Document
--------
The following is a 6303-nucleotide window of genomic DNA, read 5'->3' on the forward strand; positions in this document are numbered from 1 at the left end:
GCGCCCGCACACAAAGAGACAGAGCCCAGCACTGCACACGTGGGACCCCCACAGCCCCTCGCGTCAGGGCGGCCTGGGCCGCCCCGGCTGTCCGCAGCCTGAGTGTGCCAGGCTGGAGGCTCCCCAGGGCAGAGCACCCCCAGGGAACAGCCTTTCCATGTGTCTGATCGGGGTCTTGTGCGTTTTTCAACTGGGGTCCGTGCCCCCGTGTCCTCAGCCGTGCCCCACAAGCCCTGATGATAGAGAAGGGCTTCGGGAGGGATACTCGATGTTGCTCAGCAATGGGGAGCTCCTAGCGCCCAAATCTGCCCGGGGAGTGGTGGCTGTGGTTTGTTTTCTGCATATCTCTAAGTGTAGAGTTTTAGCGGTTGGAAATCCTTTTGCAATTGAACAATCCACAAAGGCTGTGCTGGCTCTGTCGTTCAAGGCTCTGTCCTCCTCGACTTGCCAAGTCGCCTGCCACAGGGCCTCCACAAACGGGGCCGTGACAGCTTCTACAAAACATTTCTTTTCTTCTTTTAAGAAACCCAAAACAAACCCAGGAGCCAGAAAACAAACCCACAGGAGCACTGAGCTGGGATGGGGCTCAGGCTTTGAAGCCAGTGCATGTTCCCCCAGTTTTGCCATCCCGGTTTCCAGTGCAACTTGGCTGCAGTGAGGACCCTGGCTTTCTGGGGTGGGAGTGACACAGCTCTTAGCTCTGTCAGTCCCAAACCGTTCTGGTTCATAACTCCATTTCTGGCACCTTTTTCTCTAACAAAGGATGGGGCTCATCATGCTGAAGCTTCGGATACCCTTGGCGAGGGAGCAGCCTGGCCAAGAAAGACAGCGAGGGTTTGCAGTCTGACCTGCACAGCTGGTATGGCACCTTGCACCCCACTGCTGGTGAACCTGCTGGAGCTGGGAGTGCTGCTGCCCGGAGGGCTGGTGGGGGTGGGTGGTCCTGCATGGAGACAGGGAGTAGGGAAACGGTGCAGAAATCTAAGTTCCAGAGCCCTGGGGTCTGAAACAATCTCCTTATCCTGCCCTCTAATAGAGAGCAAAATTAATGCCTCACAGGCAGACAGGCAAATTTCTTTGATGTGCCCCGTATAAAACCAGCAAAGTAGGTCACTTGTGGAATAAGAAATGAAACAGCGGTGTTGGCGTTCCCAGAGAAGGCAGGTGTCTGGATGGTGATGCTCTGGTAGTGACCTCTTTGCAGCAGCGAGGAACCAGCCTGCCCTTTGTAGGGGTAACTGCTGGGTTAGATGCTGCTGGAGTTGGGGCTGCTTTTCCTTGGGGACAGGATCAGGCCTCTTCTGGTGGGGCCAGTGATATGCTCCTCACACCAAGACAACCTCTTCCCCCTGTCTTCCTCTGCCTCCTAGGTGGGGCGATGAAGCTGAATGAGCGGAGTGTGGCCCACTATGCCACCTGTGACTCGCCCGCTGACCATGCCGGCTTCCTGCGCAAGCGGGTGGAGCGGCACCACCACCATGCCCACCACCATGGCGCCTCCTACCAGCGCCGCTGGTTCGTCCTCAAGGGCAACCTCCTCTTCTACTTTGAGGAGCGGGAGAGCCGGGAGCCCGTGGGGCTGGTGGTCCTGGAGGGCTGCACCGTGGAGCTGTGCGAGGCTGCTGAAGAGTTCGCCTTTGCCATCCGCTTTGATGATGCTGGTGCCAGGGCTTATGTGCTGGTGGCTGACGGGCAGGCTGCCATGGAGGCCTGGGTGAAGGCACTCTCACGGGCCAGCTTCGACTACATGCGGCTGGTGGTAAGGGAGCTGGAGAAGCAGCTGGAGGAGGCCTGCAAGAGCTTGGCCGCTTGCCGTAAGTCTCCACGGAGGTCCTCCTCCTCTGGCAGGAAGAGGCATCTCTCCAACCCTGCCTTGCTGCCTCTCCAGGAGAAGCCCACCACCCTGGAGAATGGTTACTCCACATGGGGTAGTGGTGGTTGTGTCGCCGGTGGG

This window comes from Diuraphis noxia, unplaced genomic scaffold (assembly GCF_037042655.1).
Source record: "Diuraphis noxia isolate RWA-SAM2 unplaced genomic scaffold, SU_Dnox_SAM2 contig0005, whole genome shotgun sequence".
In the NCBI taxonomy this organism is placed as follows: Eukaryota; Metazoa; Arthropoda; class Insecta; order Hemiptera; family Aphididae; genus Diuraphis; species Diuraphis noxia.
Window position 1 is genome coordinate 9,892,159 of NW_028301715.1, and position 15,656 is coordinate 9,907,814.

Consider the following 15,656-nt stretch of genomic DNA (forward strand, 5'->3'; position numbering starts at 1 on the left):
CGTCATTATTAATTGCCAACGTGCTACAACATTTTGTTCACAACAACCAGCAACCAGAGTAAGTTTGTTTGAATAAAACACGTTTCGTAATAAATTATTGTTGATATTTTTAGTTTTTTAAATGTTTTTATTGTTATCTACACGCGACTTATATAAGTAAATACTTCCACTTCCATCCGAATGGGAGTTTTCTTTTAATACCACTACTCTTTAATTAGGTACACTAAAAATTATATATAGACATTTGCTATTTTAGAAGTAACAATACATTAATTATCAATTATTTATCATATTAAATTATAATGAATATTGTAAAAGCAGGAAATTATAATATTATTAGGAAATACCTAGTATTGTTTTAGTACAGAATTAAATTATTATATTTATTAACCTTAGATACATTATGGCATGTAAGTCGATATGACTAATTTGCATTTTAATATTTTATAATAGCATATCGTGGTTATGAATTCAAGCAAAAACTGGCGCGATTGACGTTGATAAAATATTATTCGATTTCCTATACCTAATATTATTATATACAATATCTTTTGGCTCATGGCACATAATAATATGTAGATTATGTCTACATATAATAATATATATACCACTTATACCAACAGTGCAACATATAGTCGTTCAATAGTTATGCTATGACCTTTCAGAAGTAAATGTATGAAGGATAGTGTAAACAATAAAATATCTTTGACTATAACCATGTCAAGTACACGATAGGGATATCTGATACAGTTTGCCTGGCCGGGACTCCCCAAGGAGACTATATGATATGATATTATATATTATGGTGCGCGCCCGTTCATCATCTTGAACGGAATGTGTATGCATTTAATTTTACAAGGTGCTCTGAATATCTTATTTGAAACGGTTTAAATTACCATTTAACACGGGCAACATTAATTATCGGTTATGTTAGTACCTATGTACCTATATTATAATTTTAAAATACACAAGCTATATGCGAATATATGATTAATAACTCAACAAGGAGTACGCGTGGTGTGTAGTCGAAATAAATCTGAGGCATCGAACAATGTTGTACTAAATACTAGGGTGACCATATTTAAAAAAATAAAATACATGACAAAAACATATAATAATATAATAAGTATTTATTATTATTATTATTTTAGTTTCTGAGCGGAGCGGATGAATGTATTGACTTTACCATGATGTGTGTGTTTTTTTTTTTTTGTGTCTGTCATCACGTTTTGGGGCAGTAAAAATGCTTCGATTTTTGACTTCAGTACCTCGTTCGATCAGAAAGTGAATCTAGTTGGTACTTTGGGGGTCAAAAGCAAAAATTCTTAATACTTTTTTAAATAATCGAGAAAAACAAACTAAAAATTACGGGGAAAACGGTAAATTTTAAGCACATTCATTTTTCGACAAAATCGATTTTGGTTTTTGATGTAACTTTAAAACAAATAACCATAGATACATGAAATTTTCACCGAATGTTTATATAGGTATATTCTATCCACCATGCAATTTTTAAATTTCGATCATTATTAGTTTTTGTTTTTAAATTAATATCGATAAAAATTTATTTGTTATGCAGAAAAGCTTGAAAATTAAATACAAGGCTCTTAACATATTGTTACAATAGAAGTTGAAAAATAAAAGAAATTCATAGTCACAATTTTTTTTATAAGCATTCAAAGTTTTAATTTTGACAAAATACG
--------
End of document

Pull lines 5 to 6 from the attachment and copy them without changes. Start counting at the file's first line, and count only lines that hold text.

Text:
In the NCBI taxonomy this organism is placed as follows: Eukaryota; Metazoa; Arthropoda; class Insecta; order Hemiptera; family Aphididae; genus Diuraphis; species Diuraphis noxia.
Window position 1 is genome coordinate 9,892,159 of NW_028301715.1, and position 15,656 is coordinate 9,907,814.